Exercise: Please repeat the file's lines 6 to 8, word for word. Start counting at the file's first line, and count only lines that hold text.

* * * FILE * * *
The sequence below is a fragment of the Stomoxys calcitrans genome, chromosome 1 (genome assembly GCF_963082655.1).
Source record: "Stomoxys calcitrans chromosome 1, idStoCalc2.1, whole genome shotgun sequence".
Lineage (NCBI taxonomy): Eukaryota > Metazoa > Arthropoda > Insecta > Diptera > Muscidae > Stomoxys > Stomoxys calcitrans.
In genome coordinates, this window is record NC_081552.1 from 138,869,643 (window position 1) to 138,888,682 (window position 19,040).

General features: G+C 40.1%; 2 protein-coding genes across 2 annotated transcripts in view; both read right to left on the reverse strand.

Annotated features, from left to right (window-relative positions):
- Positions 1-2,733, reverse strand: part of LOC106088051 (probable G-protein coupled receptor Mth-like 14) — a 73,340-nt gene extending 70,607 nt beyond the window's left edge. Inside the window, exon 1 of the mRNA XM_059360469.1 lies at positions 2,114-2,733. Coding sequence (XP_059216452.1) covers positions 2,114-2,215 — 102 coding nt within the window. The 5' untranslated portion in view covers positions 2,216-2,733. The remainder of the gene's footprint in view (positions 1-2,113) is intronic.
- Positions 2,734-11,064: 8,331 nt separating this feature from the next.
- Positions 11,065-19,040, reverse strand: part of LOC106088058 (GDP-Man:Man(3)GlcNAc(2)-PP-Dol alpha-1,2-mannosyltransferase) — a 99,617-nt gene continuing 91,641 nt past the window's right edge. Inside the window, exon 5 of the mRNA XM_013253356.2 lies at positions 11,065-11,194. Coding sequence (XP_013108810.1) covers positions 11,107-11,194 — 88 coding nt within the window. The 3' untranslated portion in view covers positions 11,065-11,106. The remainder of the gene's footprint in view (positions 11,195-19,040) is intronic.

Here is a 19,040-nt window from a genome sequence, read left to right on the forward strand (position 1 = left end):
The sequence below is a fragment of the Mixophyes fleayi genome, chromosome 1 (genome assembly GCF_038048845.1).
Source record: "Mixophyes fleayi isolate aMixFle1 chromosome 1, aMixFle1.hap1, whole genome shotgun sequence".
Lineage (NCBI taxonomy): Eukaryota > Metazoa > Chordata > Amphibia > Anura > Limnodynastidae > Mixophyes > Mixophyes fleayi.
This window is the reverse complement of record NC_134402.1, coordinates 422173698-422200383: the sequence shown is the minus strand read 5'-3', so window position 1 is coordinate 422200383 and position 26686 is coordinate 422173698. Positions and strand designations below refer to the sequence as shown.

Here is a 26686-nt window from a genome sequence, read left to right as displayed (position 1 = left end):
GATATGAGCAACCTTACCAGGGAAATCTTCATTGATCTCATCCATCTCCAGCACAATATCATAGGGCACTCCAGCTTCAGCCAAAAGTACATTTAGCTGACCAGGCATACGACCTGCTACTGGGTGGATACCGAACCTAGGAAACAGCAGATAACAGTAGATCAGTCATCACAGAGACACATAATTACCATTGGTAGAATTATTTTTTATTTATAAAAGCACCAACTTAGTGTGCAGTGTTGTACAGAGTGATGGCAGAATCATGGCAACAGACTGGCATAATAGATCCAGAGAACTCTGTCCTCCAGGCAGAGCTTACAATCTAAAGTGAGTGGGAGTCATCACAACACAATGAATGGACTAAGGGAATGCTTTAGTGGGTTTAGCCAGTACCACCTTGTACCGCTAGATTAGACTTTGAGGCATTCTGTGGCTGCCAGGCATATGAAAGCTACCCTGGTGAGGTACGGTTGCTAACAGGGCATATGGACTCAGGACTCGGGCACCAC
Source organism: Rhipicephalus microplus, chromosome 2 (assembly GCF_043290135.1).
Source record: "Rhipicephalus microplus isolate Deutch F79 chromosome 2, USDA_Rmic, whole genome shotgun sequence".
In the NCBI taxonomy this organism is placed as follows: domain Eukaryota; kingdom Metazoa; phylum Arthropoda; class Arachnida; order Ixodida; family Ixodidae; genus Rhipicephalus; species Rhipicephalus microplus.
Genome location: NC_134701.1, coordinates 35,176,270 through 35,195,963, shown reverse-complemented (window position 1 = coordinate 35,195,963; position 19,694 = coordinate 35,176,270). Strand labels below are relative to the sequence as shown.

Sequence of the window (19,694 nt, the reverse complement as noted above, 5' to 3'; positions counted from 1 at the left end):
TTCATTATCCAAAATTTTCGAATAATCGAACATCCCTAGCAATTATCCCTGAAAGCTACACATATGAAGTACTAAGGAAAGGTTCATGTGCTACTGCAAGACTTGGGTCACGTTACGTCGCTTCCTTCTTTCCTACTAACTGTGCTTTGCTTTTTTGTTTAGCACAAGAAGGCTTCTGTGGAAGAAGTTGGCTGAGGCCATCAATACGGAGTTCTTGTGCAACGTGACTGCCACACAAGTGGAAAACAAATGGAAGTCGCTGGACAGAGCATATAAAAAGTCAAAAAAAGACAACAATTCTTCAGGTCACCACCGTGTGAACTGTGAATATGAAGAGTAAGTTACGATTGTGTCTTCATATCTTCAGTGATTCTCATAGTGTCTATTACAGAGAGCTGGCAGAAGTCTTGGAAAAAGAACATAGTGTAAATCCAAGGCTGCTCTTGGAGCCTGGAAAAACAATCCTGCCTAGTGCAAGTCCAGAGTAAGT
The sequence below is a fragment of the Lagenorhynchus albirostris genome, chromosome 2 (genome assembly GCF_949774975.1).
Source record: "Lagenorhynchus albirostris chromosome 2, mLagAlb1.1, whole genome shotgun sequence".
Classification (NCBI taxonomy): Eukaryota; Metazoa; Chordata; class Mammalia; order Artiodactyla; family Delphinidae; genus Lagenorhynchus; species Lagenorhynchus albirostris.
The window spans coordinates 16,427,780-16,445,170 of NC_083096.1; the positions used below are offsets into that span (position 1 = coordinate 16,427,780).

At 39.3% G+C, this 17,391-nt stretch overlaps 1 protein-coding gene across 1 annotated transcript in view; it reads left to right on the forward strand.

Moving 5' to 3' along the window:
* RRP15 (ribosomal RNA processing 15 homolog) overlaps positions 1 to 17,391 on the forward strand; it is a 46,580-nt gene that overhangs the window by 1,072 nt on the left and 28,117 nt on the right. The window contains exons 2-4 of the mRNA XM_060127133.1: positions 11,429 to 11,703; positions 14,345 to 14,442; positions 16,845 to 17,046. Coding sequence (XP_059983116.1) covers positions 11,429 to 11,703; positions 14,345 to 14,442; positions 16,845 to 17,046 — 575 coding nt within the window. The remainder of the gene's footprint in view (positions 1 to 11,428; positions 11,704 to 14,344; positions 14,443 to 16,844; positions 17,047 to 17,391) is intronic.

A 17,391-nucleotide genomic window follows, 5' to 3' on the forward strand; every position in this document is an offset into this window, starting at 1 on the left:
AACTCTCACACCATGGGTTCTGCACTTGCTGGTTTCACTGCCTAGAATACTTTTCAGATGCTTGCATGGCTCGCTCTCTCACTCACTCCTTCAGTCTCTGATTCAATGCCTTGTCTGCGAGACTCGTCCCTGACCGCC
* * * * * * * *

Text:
Annotated features, from left to right (window-relative positions):
- Positions 1-2,733, reverse strand: part of LOC106088051 (probable G-protein coupled receptor Mth-like 14) — a 73,340-nt gene extending 70,607 nt beyond the window's left edge. Inside the window, exon 1 of the mRNA XM_059360469.1 lies at positions 2,114-2,733. Coding sequence (XP_059216452.1) covers positions 2,114-2,215 — 102 coding nt within the window. The 5' untranslated portion in view covers positions 2,216-2,733. The remainder of the gene's footprint in view (positions 1-2,113) is intronic.
- Positions 2,734-11,064: 8,331 nt separating this feature from the next.